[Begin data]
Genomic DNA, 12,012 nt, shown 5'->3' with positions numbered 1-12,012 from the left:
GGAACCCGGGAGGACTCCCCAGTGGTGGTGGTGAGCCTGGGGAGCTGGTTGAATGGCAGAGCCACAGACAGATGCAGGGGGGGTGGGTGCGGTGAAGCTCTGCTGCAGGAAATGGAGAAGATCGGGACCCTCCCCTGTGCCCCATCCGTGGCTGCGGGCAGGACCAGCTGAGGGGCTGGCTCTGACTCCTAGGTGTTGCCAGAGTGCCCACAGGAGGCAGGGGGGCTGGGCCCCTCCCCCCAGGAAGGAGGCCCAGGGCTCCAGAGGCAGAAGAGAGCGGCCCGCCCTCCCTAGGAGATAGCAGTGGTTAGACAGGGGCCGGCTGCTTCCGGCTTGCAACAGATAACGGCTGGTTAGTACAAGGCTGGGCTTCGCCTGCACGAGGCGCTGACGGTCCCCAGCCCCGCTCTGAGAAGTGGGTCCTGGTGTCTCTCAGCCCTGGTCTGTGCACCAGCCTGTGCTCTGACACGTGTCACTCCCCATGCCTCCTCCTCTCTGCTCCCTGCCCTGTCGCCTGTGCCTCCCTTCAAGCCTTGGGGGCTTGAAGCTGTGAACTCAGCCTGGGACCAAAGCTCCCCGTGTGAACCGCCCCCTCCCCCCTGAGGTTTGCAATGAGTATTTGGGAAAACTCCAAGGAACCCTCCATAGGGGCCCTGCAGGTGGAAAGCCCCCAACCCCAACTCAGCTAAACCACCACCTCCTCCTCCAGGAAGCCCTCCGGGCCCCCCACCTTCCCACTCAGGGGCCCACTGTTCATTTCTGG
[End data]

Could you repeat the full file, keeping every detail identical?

Genomic DNA, 12,012 nt, shown 5'->3' with positions numbered 1-12,012 from the left:
GGAACCCGGGAGGACTCCCCAGTGGTGGTGGTGAGCCTGGGGAGCTGGTTGAATGGCAGAGCCACAGACAGATGCAGGGGGGGTGGGTGCGGTGAAGCTCTGCTGCAGGAAATGGAGAAGATCGGGACCCTCCCCTGTGCCCCATCCGTGGCTGCGGGCAGGACCAGCTGAGGGGCTGGCTCTGACTCCTAGGTGTTGCCAGAGTGCCCACAGGAGGCAGGGGGGCTGGGCCCCTCCCCCCAGGAAGGAGGCCCAGGGCTCCAGAGGCAGAAGAGAGCGGCCCGCCCTCCCTAGGAGATAGCAGTGGTTAGACAGGGGCCGGCTGCTTCCGGCTTGCAACAGATAACGGCTGGTTAGTACAAGGCTGGGCTTCGCCTGCACGAGGCGCTGACGGTCCCCAGCCCCGCTCTGAGAAGTGGGTCCTGGTGTCTCTCAGCCCTGGTCTGTGCACCAGCCTGTGCTCTGACACGTGTCACTCCCCATGCCTCCTCCTCTCTGCTCCCTGCCCTGTCGCCTGTGCCTCCCTTCAAGCCTTGGGGGCTTGAAGCTGTGAACTCAGCCTGGGACCAAAGCTCCCCGTGTGAACCGCCCCCTCCCCCCTGAGGTTTGCAATGAGTATTTGGGAAAACTCCAAGGAACCCTCCATAGGGGCCCTGCAGGTGGAAAGCCCCCAACCCCAACTCAGCTAAACCACCACCTCCTCCTCCAGGAAGCCCTCCGGGCCCCCCACCTTCCCACTCAGGGGCCCACTGTTCATTTCTGG